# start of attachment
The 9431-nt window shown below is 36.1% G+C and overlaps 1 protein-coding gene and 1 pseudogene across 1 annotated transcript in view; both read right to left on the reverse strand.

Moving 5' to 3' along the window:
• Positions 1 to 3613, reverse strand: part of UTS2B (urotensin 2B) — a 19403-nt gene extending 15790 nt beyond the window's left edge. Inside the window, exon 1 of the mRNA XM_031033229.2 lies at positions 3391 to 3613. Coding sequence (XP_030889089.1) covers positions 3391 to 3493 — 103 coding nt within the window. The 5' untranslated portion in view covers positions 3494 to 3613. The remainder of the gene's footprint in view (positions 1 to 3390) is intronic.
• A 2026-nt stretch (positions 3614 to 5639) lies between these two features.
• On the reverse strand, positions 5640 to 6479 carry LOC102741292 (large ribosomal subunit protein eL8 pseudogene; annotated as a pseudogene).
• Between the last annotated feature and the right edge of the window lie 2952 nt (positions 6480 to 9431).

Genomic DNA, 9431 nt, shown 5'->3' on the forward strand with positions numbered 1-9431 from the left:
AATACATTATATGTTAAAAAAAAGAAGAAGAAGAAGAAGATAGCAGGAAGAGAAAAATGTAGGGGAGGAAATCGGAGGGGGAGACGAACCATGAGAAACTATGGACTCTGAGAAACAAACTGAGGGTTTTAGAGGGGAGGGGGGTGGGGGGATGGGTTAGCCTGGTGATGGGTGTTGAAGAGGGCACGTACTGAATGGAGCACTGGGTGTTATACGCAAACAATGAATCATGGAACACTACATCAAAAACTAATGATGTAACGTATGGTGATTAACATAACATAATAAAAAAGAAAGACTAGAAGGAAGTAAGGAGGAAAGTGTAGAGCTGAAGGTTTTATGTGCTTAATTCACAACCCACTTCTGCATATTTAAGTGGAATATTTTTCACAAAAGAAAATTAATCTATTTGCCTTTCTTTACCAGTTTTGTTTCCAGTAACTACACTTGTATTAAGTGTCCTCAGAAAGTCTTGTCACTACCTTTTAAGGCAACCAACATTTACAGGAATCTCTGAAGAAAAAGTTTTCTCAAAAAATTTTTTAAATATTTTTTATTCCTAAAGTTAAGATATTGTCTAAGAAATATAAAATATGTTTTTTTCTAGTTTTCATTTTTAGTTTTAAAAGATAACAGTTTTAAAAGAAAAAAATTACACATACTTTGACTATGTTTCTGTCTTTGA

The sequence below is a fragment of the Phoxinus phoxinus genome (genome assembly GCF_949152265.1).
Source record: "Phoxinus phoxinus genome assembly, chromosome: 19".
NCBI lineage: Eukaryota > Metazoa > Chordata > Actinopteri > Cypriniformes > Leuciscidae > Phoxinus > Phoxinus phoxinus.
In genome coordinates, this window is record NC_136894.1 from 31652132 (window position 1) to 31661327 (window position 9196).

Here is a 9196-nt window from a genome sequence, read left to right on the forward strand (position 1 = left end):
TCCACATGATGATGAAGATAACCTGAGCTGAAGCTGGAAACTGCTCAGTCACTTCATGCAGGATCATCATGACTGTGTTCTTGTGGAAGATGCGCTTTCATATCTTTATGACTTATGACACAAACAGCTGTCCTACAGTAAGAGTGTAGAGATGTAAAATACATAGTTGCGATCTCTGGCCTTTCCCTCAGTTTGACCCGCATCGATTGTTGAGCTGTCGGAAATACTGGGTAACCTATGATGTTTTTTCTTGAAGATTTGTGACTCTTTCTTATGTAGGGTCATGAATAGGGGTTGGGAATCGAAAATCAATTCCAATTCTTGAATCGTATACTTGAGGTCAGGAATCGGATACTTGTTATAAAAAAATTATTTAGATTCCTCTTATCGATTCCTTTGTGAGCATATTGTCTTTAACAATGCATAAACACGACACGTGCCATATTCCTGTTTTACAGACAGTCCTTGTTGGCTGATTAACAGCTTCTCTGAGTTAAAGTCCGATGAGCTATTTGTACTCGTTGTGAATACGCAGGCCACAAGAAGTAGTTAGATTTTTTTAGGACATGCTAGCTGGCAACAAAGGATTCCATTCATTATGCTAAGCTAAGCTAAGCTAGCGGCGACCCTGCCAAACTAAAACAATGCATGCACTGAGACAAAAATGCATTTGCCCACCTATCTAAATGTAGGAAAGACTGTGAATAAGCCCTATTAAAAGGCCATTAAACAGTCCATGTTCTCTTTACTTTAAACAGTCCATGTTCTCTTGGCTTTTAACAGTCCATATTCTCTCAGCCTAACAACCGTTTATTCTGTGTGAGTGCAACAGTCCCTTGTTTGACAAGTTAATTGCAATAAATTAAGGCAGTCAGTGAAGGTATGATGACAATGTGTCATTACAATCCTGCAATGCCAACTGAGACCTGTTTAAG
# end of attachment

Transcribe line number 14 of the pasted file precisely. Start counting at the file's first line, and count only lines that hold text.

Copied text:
TCCACATGATGATGAAGATAACCTGAGCTGAAGCTGGAAACTGCTCAGTCACTTCATGCAGGATCATCATGACTGTGTTCTTGTGGAAGATGCGCTTTCATATCTTTATGACTTATGACACAAACAGCTGTCCTACAGTAAGAGTGTAGAGATGTAAAATACATAGTTGCGATCTCTGGCCTTTCCCTCAGTTTGACCCGCATCGATTGTTGAGCTGTCGGAAATACTGGGTAACCTATGATGTTTTTTCTTGAAGATTTGTGACTCTTTCTTATGTAGGGTCATGAATAGGGGTTGGGAATCGAAAATCAATTCCAATTCTTGAATCGTATACTTGAGGTCAGGAATCGGATACTTGTTATAAAAAAATTATTTAGATTCCTCTTATCGATTCCTTTGTGAGCATATTGTCTTTAACAATGCATAAACACGACACGTGCCATATTCCTGTTTTACAGACAGTCCTTGTTGGCTGATTAACAGCTTCTCTGAGTTAAAGTCCGATGAGCTATTTGTACTCGTTGTGAATACGCAGGCCACAAGAAGTAGTTAGATTTTTTTAGGACATGCTAGCTGGCAACAAAGGATTCCATTCATTATGCTAAGCTAAGCTAAGCTAGCGGCGACCCTGCCAAACTAAAACAATGCATGCACTGAGACAAAAATGCATTTGCCCACCTATCTAAATGTAGGAAAGACTGTGAATAAGCCCTATTAAAAGGCCATTAAACAGTCCATGTTCTCTTTACTTTAAACAGTCCATGTTCTCTTGGCTTTTAACAGTCCATATTCTCTCAGCCTAACAACCGTTTATTCTGTGTGAGTGCAACAGTCCCTTGTTTGACAAGTTAATTGCAATAAATTAAGGCAGTCAGTGAAGGTATGATGACAATGTGTCATTACAATCCTGCAATGCCAACTGAGACCTGTTTAAG